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J Virol. 2012 Apr;86(7):3474-85. doi: 10.1128/JVI.06021-11. Epub 2012 Jan 18.

Role of ubiquitin in parainfluenza virus 5 particle formation.

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Department of Veterinary and Biomedical Sciences, The Pennsylvania State University, University Park, Pennsylvania, USA.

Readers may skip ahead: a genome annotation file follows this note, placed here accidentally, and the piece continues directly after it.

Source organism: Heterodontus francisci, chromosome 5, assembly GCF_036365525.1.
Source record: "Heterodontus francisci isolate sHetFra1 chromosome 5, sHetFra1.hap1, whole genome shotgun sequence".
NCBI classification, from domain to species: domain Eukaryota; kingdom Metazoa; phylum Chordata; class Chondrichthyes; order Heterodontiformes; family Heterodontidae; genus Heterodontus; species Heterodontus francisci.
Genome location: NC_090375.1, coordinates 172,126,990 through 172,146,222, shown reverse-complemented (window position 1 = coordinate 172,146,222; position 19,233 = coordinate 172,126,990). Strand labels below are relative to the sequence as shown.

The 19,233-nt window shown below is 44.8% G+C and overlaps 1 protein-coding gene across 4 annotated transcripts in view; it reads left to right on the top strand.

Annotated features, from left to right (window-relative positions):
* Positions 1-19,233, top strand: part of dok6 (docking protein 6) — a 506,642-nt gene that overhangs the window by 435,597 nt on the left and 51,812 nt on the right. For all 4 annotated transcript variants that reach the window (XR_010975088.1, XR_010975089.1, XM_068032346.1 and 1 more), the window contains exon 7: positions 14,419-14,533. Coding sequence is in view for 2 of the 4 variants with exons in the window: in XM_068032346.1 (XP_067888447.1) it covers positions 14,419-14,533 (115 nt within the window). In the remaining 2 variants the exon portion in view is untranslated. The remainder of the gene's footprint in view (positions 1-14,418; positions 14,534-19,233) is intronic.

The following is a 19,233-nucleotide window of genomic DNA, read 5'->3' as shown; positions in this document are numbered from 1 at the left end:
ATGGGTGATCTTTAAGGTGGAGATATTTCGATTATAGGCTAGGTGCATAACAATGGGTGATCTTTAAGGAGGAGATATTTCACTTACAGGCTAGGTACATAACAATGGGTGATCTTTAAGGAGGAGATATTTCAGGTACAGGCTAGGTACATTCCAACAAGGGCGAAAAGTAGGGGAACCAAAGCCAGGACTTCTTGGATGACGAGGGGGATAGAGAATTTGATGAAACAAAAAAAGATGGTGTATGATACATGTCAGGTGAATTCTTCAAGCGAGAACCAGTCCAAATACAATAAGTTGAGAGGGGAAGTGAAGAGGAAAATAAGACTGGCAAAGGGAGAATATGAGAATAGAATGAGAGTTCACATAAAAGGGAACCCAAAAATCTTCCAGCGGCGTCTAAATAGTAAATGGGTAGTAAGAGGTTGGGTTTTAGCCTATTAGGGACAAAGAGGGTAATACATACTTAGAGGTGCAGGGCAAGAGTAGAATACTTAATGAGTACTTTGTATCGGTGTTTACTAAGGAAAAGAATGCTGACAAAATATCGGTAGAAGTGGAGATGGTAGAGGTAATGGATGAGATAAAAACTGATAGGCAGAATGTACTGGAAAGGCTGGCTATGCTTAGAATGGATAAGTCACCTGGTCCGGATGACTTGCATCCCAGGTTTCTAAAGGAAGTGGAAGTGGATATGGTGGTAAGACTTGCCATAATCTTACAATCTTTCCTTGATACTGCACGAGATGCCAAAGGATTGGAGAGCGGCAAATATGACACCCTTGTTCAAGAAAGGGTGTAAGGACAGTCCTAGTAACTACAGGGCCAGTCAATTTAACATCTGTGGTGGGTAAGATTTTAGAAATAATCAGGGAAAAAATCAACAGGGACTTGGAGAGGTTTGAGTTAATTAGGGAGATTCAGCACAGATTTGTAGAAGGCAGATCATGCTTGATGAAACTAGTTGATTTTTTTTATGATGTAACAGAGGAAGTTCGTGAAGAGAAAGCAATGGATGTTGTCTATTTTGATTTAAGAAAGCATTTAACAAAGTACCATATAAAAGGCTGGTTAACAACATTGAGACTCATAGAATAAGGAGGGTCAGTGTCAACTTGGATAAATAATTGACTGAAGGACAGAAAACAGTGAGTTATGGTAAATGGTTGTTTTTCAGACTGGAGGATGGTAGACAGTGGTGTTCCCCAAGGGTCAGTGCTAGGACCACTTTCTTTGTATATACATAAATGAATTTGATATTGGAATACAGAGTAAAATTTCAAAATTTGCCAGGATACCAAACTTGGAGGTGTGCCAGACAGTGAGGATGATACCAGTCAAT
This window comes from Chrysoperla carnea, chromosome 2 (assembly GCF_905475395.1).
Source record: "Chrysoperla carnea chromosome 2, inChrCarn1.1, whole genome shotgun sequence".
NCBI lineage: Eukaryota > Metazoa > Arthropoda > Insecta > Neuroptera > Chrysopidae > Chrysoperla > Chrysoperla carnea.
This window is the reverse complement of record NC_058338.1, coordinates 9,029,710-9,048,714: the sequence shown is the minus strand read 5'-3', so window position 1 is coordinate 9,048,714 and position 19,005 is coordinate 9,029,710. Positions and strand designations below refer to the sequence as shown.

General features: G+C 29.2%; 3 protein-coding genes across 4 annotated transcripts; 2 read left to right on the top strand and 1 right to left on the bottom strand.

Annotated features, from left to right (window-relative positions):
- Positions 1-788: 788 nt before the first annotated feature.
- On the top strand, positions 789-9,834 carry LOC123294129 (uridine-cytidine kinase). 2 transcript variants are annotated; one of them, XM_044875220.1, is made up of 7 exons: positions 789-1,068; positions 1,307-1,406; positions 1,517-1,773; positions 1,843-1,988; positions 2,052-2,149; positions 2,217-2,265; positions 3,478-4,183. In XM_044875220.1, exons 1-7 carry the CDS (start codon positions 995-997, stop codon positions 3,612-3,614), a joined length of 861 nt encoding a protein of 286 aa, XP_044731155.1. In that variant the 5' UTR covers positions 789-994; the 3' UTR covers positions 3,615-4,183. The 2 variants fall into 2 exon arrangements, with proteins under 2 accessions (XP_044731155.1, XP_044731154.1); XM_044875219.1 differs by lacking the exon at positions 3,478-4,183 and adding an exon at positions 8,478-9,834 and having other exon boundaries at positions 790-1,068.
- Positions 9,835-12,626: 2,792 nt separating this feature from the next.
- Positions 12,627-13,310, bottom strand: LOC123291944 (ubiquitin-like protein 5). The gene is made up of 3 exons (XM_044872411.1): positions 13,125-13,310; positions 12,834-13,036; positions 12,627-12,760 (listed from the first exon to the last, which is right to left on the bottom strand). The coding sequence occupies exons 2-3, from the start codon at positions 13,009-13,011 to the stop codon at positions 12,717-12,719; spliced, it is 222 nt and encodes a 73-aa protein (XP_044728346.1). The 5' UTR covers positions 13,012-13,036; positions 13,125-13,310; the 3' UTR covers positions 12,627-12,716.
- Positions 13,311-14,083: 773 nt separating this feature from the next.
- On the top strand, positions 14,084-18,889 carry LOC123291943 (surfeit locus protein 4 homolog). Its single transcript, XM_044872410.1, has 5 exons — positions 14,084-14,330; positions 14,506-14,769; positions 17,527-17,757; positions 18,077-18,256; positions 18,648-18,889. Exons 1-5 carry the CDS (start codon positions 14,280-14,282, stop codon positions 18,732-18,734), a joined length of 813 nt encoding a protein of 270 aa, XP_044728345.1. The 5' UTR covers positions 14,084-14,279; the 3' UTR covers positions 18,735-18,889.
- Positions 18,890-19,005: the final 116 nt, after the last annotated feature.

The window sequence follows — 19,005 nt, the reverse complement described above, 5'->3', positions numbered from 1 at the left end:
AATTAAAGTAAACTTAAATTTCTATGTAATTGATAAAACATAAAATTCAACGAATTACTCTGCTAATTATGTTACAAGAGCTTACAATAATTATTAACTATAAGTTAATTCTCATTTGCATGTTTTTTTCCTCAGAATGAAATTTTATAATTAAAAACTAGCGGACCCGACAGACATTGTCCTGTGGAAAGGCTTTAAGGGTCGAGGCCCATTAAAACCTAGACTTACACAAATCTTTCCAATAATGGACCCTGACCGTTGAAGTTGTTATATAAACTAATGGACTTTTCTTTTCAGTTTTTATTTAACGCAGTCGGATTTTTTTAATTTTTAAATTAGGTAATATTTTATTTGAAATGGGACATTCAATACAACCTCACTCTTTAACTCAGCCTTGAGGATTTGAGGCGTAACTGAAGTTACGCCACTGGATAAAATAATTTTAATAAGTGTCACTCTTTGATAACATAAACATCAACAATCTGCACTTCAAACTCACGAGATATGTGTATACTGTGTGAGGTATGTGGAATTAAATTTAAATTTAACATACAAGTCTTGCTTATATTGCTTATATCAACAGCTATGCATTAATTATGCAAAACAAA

Ubiquitin is important for the budding of many retroviruses and other enveloped viruses, but the precise role of ubiquitin in virus budding remains unclear. Here, we characterized the ubiquitination of the matrix (M) protein of a paramyxovirus, parainfluenza virus 5 (PIV5). The PIV5 M protein (but not the PIV5 nucleocapsid protein) was found to be targeted for monoubiquitination in transfected mammalian cells. Major sites of ubiquitin attachment identified by mass spectrometry analysis were lysine residues at amino acid positions 79/80, 130, and 247. The cumulative mutation of lysine residues 79, 80, and 130 to arginines led to an altered pattern of M protein ubiquitination and impaired viruslike particle (VLP) production. However, the cumulative mutation of lysine residues 79, 80, 130, and 247 to arginines restored M protein ubiquitination and VLP production, suggesting that ubiquitin is attached to alternative sites on the M protein when the primary ones have been removed. Additional lysine residues were targeted for mutagenesis based on the UbiPred algorithm. An M protein with seven lysine residues changed to arginines exhibited altered ubiquitination and poor VLP production. A recombinant virus encoding an M protein with seven lysines mutated was generated, and this virus exhibited a 6-fold-reduced maximum titer, with the defect being attributed mainly to the budding of noninfectious particles. The recombinant virus was assembly deficient, as judged by the redistribution of viral M and hemagglutinin-neuraminidase proteins in infected cells. Similar assembly defects were observed for the wild-type (wt) virus after treatment with a proteasome inhibitor. Collectively, these findings suggest that the monoubiquitination of the PIV5 M protein is important for proper virus assembly and for the budding of infectious particles.

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